No MeSH data available.


Related in: MedlinePlus

First and second principal components (PCA 1 and PCA 2) from the correlation matrix of normalized PAHs in mussel tissue.Oiled sites are illustrated with circles, reference with squares (blue), and Chernofski Harbor with triangles (green). Oiled results are color coded by percent naphthalenes, a measure of weathering. The most weathered samples have the least naphthalene.
© Copyright Policy
Related In: Results  -  Collection

License
getmorefigures.php?uid=PMC4557949&req=5

pone.0134448.g006: First and second principal components (PCA 1 and PCA 2) from the correlation matrix of normalized PAHs in mussel tissue.Oiled sites are illustrated with circles, reference with squares (blue), and Chernofski Harbor with triangles (green). Oiled results are color coded by percent naphthalenes, a measure of weathering. The most weathered samples have the least naphthalene.

Mentions: Consistent with the differences among areas detected by PAH modeling, PCA separated PAH composition in mussels into three distinct groups with limited overlap: Chernofski Harbor, the reference area, and the oiled area (Fig 6). Although PCA 1 and PCA 2 only explained 31% of the variance, they corroborated the composition differences determined with PAH modeling. Change in homologue proportions provided an estimate of weathering in mussel tissue (more naphthalenes indicate less weathering). Naphthalenes proportions were inversely correlated with the second PCA component (r = -0.879, two-phase exponential decay regression) and chrysenes proportions were positively correlated with it (r = 0.549, linear regression; P < 0.001). Thus, differences in PAH composition in mussels from oiled and reference areas can be explained by the presence of variably weathered oil in the former (Fig 6).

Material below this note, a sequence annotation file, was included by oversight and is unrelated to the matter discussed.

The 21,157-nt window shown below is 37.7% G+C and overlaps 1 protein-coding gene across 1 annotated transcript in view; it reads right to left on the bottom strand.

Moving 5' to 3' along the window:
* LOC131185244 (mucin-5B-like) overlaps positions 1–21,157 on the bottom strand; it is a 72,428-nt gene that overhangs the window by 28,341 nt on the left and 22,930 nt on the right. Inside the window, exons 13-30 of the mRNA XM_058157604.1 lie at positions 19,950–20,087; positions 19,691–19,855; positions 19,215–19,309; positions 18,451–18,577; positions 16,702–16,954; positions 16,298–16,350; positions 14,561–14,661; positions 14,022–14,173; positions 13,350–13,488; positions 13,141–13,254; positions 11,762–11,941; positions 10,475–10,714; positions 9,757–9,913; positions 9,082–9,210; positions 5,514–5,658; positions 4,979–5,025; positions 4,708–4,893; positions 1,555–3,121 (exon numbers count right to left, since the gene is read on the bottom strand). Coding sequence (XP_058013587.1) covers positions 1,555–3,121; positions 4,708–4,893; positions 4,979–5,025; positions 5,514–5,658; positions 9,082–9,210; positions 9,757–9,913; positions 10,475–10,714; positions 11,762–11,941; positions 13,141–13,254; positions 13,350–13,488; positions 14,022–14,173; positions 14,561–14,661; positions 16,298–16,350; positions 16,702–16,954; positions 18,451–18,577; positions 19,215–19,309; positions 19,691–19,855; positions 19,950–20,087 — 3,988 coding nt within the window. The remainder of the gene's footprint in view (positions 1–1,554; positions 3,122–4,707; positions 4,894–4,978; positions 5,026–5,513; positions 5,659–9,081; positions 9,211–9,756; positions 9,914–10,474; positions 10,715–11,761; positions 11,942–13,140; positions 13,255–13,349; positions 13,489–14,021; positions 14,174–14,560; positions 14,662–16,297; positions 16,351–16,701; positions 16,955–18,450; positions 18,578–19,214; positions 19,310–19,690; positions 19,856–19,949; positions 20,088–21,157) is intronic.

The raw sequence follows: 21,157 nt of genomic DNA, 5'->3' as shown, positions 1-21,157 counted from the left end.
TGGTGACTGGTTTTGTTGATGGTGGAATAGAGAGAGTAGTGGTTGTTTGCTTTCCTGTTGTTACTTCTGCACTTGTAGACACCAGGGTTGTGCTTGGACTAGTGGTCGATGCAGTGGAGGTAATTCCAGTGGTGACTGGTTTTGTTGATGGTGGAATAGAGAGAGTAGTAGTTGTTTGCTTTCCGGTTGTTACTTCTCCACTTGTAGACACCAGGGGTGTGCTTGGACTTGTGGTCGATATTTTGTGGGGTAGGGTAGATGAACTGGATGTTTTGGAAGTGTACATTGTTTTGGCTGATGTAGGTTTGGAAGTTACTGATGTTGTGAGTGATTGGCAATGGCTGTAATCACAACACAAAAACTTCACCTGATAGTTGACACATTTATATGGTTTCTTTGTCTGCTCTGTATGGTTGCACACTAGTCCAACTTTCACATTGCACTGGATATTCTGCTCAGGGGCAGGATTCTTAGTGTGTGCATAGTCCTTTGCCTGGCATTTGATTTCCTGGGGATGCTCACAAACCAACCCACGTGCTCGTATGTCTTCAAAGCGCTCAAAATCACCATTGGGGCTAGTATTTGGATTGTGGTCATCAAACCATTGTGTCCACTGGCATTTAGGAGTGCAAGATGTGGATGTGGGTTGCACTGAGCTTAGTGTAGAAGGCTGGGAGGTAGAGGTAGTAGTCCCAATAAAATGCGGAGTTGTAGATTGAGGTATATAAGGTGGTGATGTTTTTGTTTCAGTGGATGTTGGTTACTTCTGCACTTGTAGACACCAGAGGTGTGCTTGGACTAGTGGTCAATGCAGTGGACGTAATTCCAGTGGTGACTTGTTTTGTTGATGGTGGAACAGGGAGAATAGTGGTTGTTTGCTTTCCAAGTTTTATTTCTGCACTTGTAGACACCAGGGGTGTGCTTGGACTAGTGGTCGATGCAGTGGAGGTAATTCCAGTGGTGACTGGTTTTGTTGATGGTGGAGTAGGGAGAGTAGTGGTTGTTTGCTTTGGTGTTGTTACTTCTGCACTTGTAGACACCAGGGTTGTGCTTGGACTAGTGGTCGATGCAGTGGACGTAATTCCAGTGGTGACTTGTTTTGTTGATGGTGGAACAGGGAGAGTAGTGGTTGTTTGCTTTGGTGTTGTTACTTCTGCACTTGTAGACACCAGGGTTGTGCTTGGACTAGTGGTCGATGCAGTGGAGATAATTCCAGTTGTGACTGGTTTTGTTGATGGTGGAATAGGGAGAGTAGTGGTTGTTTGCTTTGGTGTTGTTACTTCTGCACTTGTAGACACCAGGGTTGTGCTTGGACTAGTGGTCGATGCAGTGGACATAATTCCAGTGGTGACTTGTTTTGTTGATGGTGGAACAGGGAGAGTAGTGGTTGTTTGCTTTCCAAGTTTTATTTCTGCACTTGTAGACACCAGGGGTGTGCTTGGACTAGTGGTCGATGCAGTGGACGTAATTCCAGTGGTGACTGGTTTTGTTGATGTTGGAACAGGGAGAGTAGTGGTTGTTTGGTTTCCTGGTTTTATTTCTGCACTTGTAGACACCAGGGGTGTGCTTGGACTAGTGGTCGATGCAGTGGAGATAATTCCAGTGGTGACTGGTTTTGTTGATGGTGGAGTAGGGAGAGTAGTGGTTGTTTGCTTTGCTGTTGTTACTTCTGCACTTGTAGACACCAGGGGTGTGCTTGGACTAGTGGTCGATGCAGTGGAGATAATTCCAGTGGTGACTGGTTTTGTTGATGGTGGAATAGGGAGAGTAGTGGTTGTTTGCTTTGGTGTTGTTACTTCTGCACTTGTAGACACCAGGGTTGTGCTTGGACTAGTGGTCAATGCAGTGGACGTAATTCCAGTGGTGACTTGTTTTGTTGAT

Spilled Oils: Static Mixtures or Dynamic Weathering and Bioavailability?

Carls MG, Larsen ML, Holland LG - PLoS ONE (2015)